Update: Humanities Building Damage

Damage to the wall at the Humanities building (Photo credit: Nadia Palacios)

Damage to the wall at the Humanities building (Photo credit: Nadia Palacios)

The floor at the Humanities building (Photo credit: Nadia Palacios)
Aftermath of the flooding at the Humanities building (Photo credit: Nadia Palacios)

The restorations in the Humanities building are on pace to be finished by the targeted date; November 13. The incident that involved a small fire and the sprinkler system of the building left considerable water damage to the entirety of the department of History and Political Science suite, as well as some of the department of Business and Economics suite. The moving and cleaning crews have been working on repairing the damage since the day of the incident to move the occupants of the affected areas back into their offices as soon as possible.

On Oct. 7, at approximately 12:30 a.m., the fire alarm in the Humanities building had gone off in response to a fire that was caused by an electric alarm clock. Media Relations Director, Marcus Rosano, pinpoints exactly how the malfunctioned alarm clock started the fire. “An accidental electrical short in an alarm clock radio resulted in the radio catching fire. Smoke from the fire activated the sprinkler head in the office.” The damage spread to the offices surrounding room 275 in the History department. According to Rosano, five classrooms were also impacted, but were made available again the following Monday.

As of now, four weeks after the accident, the restoration of the impacted suites is still in progress, but is looking to be completed very soon. The process consisted of removing all furniture from the offices, as well as repair work on the carpet and ceiling.

Architectural designer and project coordinator, Susan Booker-Roman, describes the toll that the sprinklers took on the carpet and the walls, causing its replacement, “The water went on the floor and carpet acted as sponge and just soaked it up. The walls are drywall, and when the water was on the floor, they also wicked the moisture up; and when dry wall gets wet, it has to be replaced-you cannot clean it. So all of the offices had to have the lower two feet removed.”

Booker-Roman also states that the furniture had to be removed from a total of 16 offices, two to three open areas, two work rooms, the copy room, a closet, along with the hallway in between the offices so that the restoration could take place.

The damage continued with some of the furniture as the water caused the ceiling material to turn into what Booker-Roman calls “oatmeal”, due to its mushy texture, and fall onto various furniture pieces. The fire itself burned some of the furniture that surrounded the office of the original site. Booker-Roman explains that all of the permanently ruined furniture pieces were thrown away, while those that could still work were stored in a warehouse so that the restoration of the carpet and walls could be done.

The floor at the Humanities building (Photo credit: Nadia Palacios)
Damage to the wall at the Humanities building (Photo credit: Nadia Palacios)

However, there was luck in finding some temporary furniture to replace the pieces that had been thrown away. Booker-Roman explains, “We had some surplus down at the Takoma Park campus. It was left over from a project this summer. We’re going to be bringing that in and just setting it up so these folks can come back in and use their offices while the new furniture is on order.”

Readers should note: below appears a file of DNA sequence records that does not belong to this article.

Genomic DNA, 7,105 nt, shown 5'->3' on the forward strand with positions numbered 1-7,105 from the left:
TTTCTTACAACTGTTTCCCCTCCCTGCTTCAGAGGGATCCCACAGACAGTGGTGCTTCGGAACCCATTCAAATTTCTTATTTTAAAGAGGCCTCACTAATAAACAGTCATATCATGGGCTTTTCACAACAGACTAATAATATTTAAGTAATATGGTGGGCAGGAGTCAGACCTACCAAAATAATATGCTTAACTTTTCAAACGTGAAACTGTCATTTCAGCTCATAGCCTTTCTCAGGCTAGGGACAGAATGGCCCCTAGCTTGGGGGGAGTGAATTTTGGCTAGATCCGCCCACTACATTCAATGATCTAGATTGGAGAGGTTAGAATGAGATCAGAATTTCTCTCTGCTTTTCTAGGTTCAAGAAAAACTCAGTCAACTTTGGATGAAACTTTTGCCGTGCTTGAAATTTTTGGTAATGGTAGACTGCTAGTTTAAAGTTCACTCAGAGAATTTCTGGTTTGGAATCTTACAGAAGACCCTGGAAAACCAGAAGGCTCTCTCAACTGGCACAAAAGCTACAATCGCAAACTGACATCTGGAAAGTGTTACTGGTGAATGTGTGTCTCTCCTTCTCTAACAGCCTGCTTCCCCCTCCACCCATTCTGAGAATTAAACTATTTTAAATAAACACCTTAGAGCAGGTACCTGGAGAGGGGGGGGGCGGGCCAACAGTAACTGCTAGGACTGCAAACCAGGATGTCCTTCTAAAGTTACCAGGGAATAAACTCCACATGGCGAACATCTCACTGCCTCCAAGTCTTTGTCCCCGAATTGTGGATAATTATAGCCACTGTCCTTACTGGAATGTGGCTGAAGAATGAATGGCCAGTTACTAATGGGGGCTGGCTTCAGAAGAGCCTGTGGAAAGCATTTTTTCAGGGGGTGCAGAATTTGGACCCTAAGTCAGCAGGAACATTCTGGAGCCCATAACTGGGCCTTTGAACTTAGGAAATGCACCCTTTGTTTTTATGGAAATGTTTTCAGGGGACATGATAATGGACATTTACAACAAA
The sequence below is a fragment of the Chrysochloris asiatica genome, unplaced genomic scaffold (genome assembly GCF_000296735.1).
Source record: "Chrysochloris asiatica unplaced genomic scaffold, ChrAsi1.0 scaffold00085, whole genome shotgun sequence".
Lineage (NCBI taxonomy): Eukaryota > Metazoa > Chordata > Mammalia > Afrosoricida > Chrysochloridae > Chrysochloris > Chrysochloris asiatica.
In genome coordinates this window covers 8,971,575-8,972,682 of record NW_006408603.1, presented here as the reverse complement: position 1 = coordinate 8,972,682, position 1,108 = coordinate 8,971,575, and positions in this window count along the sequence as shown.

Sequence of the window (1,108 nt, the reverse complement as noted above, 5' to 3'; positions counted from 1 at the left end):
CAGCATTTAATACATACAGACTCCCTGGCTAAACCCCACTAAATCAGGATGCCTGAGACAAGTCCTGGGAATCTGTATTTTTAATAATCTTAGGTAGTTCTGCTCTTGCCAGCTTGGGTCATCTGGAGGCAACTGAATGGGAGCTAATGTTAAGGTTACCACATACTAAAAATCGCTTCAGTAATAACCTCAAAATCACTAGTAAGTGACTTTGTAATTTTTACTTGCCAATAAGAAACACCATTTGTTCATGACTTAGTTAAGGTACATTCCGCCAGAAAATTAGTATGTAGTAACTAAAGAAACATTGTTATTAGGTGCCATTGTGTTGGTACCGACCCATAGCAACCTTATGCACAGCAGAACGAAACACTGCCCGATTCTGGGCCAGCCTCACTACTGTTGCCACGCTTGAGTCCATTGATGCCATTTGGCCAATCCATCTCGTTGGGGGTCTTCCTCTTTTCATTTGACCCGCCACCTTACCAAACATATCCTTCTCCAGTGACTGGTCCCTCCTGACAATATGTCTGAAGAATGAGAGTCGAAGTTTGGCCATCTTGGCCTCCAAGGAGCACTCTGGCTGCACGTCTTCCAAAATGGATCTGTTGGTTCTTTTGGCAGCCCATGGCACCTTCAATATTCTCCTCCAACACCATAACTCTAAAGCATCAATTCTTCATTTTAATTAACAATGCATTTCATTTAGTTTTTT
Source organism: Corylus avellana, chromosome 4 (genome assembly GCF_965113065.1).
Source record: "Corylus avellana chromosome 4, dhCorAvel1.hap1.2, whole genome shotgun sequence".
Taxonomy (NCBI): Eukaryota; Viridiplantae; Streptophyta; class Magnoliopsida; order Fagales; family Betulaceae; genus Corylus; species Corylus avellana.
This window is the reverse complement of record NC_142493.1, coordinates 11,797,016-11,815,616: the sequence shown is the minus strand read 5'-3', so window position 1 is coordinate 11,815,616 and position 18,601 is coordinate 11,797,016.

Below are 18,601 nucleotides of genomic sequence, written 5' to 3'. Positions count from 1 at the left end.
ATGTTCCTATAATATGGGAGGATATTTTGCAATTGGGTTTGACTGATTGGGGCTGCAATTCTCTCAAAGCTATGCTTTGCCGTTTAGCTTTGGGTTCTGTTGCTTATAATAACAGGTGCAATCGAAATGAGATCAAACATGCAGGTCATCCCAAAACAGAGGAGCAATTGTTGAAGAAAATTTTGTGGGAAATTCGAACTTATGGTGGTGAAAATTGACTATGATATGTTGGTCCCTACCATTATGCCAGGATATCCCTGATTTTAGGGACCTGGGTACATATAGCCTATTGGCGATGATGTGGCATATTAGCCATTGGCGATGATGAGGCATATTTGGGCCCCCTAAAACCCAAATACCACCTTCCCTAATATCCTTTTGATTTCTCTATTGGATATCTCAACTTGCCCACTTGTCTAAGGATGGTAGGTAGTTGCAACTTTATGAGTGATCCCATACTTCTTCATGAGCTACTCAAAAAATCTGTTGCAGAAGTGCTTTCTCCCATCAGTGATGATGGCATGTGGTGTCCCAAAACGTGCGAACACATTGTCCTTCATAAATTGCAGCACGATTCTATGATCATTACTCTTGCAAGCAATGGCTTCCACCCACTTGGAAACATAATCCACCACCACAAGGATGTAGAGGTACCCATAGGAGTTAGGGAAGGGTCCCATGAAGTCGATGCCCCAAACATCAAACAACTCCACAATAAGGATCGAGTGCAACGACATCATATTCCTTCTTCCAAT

Along with the furniture and structural repair, Booker-Roman says computers and other electronic equipment will also be brought back by IT. Any equipment in this category that could have been sitting on the floor during the incident may have had some water damage done to it and will have to be thrown away. IT will be reevaluating these items to be sure of their condition and whether they are fit for use in the offices.

The restoration has its expenses: New furniture and carpet along with ceiling and wall repair come at a cost. Marcus Rosano says that the cost of these restorations to date is approximately $144,000. However, this amount may change, Rosano states, “This does not include overtime and moving costs. There may also be some miscellaneous pieces of furniture as needed.”

Rosano said that any new furniture along with the furniture being brought back from the warehouse is to be installed by Nov. 8, and most of the faculty should be able to move back into their offices by Nov. 13. Most of the hard work has already been handled, “Painting, carpeting, and ceiling work has been completed in the affected office suites” said Rosano.

Booker-Roman praises the teams work on this project and the way they have managed to come together and support each other’s work to get it done in a timely fashion. “They’ve been really good. We have a lot of good people here that work at Montgomery College and because we’ve worked together [before], we can work together. If I need to call the carpenters, I can pick up the phone and say ‘Dave, can you come over and look at this shelf?’ He goes, ‘Yeah, I can do that tomorrow, I’ll be over'” she said.

The floor at the Humanities building (Photo credit: Nadia Palacios)
The floor at the Humanities building (Photo credit: Nadia Palacios)

Though the damage was pretty heavy, there have been no changes to the sprinkler system itself. The sprinklers were, in this case, simply “doing their job.” Rosano comments that the reaction was merely procedure, “All systems and procedures worked properly and we do not plan on changing any of them.”
Due to the hard work and great cooperation of cleaning and moving crews, as well as that of the faculty who moved out of their offices, professors will soon be able settle back into their office spaces.